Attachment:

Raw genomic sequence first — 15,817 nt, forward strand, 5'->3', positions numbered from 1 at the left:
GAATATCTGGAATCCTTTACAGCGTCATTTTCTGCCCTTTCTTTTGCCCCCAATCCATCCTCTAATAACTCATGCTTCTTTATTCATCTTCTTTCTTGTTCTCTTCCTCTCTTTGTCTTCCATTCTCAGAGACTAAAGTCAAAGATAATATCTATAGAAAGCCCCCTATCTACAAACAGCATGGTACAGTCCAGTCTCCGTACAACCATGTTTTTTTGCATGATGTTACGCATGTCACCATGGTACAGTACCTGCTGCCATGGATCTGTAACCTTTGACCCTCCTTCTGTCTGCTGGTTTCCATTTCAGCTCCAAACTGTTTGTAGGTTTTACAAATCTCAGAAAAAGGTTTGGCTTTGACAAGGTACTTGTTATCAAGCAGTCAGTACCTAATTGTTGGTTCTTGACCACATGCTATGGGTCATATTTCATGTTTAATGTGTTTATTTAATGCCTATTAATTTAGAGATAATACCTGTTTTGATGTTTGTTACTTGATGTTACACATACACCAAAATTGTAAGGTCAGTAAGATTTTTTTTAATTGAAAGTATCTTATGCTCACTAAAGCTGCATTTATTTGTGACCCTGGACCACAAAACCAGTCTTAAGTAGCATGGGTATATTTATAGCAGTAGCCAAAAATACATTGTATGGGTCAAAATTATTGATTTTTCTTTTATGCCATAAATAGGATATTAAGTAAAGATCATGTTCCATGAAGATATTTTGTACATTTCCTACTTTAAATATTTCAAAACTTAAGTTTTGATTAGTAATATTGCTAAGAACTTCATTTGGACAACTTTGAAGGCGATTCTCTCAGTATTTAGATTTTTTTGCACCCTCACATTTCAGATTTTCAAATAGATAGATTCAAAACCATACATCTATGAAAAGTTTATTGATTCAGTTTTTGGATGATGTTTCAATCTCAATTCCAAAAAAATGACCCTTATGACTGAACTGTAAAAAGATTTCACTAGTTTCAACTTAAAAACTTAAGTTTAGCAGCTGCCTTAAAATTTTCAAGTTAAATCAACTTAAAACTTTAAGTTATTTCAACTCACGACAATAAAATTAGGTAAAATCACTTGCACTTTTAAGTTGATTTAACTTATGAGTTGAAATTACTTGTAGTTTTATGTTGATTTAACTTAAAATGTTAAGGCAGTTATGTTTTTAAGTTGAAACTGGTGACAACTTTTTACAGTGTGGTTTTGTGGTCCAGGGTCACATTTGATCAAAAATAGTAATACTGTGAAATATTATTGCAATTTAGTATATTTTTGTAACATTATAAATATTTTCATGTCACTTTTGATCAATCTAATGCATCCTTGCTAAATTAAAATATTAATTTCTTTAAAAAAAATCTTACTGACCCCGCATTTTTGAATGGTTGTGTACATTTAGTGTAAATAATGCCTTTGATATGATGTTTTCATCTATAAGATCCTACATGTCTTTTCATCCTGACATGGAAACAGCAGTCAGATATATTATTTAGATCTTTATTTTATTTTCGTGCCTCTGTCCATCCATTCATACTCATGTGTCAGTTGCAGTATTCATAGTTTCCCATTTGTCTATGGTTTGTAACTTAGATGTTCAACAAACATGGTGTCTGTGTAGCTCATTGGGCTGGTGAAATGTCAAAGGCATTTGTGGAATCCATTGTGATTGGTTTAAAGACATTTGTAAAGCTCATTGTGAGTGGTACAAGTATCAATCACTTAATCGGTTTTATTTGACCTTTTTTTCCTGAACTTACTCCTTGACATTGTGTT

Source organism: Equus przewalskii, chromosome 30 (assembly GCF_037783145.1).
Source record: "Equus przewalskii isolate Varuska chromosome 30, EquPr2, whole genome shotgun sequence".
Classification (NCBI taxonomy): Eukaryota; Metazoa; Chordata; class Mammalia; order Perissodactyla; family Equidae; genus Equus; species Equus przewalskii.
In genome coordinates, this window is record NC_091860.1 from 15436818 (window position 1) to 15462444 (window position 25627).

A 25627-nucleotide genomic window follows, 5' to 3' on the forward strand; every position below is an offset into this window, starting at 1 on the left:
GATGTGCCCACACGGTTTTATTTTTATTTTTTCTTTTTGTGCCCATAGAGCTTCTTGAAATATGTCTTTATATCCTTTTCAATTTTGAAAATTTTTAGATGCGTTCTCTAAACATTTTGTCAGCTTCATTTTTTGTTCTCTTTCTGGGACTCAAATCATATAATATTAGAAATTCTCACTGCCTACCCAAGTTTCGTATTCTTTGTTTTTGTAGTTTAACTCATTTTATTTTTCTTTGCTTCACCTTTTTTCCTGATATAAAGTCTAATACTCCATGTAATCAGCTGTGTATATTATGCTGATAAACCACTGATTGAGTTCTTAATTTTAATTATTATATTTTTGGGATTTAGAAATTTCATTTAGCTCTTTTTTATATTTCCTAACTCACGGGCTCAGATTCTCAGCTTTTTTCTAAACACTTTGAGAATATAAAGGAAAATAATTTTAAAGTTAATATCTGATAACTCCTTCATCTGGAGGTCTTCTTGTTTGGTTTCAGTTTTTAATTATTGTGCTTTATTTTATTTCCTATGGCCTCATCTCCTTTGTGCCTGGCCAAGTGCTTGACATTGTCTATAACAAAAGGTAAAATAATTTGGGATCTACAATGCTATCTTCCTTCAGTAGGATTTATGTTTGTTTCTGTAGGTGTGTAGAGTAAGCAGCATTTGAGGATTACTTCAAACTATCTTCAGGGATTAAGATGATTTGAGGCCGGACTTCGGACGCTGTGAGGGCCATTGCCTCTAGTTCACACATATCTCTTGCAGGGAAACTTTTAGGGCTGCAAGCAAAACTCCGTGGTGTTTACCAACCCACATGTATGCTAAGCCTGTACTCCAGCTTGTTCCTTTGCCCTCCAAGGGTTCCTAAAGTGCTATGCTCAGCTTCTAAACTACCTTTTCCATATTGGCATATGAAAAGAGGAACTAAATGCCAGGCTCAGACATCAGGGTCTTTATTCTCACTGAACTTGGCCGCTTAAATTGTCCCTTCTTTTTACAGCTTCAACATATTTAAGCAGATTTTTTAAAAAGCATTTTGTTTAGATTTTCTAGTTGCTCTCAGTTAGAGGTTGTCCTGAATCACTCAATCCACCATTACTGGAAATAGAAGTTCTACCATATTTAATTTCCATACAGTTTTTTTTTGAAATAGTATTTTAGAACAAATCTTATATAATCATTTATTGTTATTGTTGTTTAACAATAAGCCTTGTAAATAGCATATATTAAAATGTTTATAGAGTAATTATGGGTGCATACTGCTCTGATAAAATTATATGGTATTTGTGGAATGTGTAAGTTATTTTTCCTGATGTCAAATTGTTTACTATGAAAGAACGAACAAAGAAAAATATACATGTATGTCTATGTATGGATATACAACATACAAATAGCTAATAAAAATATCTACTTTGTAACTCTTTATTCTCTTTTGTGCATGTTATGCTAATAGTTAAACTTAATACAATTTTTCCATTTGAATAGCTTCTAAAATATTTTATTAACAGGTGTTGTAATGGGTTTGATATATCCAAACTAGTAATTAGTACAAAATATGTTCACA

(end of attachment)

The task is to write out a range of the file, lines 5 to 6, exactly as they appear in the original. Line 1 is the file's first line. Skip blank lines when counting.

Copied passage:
Classification (NCBI taxonomy): Eukaryota; Metazoa; Chordata; class Mammalia; order Perissodactyla; family Equidae; genus Equus; species Equus przewalskii.
In genome coordinates, this window is record NC_091860.1 from 15436818 (window position 1) to 15462444 (window position 25627).